Taps Buying Guide

Where to Start

The smaller details can make all the difference. For example, your choice of taps can transform a sink or bath and tie each element of your bathroom together.

There are many options to choose between; from ultramodern mixers, floor standing to wall mounted taps. This guide will take you on a journey through each product option to help you find the perfect taps for your bathroom


Before you begin searching, it can be good to ask yourself the following practical questions:

What type of taps do I need?

Before you choose your taps, it’s recommended you look at your basin or bath first as if they come with predrilled tap holes your choice of type will be restricted.

For instance, if you’ve chosen a bathroom sink/bath with two predrilled holes then you’ll be looking for pillar taps, whereas if it has one predrilled hole then a mixer tap will be ideal. Some sinks and baths don’t have any predrilled holes so for these you can either ask your plumber to drill some holes for you or choose floor standing or wall mounted taps instead.

We’ll be explaining what the different taps are and their pros and cons later on in this guide.


What’s the water pressure like in my home?

Most taps are suited to water pressure between 0.8 and 1.5 bars (which is standard in the UK) although it’s important to check your water pressure prior to purchasing as if you have low or high pressure then you may be restricted in the options available to you.

Do I have low water pressure?

Older boilers can often use a gravity fed system whereby water is fed to taps purely using the force of gravity.  As a result, pressure will vary across a home with higher floors achieving lower pressure due to the reduced distance between the water tank and tap. Certain taps, such as floor standing, aren’t suited to this environment as they require high pressure to force the water up the pipe – given they are often used with freestanding baths you could be waiting some time for it to fill up!

Low water pressure is considered to be 0.3 bar and below and there is a recommended water pressure for each tap on bathrooms.com included in the product description.

High water pressure

If you have a combi-boiler in your home, then you’ll have the luxury of instant hot water as soon as you turn on your tap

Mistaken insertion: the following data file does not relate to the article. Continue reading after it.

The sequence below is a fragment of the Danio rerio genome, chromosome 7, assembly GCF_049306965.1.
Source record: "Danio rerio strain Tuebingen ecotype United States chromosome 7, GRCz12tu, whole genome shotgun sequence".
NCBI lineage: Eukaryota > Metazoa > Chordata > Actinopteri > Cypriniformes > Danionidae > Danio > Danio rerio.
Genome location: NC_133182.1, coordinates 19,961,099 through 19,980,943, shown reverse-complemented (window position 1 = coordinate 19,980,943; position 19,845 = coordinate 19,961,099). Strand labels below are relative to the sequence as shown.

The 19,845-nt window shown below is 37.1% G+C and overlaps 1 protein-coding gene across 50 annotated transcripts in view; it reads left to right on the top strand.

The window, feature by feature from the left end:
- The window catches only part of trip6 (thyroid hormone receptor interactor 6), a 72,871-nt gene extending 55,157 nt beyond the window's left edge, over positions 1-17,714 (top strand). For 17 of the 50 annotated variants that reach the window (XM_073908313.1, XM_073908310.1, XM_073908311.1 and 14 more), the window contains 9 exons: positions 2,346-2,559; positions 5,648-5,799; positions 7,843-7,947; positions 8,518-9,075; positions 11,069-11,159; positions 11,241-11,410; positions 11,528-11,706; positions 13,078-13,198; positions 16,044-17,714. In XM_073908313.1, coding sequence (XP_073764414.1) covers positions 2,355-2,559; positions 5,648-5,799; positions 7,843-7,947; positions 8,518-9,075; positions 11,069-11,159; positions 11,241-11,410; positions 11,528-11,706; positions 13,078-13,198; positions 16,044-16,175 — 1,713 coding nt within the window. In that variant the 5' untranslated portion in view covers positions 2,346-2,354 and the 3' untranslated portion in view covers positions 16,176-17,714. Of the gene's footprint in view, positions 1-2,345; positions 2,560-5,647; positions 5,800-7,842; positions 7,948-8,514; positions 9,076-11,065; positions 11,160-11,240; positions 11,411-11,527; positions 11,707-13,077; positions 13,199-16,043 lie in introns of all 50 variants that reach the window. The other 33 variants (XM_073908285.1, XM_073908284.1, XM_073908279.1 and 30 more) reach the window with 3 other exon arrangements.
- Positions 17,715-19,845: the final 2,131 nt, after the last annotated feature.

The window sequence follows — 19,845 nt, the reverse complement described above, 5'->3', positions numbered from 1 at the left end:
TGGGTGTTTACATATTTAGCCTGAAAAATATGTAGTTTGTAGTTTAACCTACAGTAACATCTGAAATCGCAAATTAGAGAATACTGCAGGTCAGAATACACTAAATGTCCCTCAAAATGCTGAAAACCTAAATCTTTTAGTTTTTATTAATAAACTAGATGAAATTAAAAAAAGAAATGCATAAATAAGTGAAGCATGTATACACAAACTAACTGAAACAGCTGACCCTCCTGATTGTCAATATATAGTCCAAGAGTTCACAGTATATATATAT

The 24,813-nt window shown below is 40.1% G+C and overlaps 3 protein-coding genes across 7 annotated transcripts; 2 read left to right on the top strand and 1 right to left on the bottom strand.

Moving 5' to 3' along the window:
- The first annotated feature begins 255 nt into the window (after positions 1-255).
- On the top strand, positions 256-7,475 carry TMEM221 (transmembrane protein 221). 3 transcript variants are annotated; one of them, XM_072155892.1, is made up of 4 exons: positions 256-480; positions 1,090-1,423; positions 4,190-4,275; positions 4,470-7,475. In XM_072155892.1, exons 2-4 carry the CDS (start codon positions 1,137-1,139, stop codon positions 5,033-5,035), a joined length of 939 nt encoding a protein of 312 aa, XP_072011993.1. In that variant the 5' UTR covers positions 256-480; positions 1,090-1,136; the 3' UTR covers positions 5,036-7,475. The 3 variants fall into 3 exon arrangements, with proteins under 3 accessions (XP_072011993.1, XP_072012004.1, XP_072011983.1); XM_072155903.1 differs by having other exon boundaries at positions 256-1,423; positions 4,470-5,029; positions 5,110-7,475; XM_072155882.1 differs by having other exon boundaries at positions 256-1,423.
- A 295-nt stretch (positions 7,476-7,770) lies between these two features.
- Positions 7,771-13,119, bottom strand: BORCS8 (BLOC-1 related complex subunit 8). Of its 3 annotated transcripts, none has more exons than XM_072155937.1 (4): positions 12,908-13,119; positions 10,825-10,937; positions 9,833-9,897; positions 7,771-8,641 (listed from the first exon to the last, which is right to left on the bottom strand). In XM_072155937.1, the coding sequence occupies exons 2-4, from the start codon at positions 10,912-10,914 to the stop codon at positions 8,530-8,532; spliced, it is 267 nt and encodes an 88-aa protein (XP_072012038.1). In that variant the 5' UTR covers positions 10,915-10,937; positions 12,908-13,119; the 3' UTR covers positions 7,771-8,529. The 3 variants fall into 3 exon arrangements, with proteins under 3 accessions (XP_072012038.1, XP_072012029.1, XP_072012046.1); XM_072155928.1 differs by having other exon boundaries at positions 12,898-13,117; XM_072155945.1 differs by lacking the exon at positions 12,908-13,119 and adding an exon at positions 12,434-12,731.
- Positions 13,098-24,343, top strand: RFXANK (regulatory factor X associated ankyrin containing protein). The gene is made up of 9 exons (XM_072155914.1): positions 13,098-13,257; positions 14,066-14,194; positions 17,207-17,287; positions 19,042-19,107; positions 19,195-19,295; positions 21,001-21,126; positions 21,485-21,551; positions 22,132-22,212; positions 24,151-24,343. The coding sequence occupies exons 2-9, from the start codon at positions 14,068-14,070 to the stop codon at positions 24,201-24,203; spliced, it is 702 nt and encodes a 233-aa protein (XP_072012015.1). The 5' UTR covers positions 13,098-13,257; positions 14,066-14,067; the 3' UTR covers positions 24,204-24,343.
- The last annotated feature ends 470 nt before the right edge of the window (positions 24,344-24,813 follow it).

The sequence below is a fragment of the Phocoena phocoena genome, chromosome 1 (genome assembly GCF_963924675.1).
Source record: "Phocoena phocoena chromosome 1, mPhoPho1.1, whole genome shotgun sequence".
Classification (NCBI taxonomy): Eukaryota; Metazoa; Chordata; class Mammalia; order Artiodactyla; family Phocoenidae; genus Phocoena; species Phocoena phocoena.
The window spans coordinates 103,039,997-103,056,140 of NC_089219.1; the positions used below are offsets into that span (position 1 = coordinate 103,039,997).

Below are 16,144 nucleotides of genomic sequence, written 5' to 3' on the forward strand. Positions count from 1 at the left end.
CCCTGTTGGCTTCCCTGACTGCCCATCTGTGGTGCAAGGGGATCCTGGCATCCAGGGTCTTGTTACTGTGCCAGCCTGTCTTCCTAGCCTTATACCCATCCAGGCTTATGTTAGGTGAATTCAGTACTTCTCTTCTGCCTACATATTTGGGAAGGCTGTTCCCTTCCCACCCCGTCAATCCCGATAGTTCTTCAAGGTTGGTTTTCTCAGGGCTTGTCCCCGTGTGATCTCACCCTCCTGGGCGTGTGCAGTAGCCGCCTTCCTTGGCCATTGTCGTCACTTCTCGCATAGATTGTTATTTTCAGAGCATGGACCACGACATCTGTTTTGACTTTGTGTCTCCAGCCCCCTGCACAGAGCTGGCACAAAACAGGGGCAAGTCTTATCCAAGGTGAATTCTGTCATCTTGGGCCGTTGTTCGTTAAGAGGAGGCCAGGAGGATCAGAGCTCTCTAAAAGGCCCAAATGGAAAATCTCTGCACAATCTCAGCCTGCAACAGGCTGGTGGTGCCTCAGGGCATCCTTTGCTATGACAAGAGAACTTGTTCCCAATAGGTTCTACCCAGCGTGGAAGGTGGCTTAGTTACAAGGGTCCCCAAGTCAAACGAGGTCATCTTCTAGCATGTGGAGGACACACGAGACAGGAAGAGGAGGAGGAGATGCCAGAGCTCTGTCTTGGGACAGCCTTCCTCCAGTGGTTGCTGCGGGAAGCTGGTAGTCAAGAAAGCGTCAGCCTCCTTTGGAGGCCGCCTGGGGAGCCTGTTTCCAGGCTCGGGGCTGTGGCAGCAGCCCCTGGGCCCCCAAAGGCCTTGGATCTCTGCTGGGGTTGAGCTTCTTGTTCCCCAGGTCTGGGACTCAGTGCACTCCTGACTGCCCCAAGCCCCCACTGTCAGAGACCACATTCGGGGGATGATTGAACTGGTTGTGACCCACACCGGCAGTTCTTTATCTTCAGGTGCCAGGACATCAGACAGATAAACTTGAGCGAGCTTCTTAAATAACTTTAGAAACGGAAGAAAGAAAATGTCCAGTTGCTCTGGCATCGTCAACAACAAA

These modern boilers mean that most bathroom taps are suited to this kind of system but make sure you double check the required water pressure before you make any purchase.

High water pressure is considered to be 2.5 bar and above.


Your options:

Different types

There are plenty of options to explore but we’ve outlined the pros and cons of each type to help you navigate your way around this category.

1.    Pillar taps 

Pillar taps such as the Stirling Modern Hot & Cold Basin Taps have a separate hot and cold tap. They are ideal for homes with low water pressure and are still popular in traditional bathrooms.

The good thing about this type of tap is that you can control how much cold and how much hot water you use individually. They come with either a lever handle or a cross head.

Cost: £30 - £60


2.    Mixer taps

Mixer or monobloc taps have a single spout, with the flow of water controlled either by two handles on either side of the spout, or more commonly a single lever at the top of the tap, to be turned left or right to select the temp needed. They’re a versatile option available in many styles to suit your bathroom; from traditional to contemporary. Mixer taps are only suitable for basins with one tap hole only.


The way in which the hot and cold water mixes between a single or dual flow tap varies only slightly but the end result of the temperature of your water is the same. The main difference with a dual flow tap means that the hot spout itself doesn’t feel hot to touch and will work even if the water pressure of your hot and cold taps aren’t equal.  

Some bath mixer taps allow you to switch the water from the spout to a shower attachment, allowing you to specify your water temperature before you step in to the shower. There are also thermostatic mixer taps which ensure the temperature is consistent, even if someone else turns on a tap elsewhere in your home.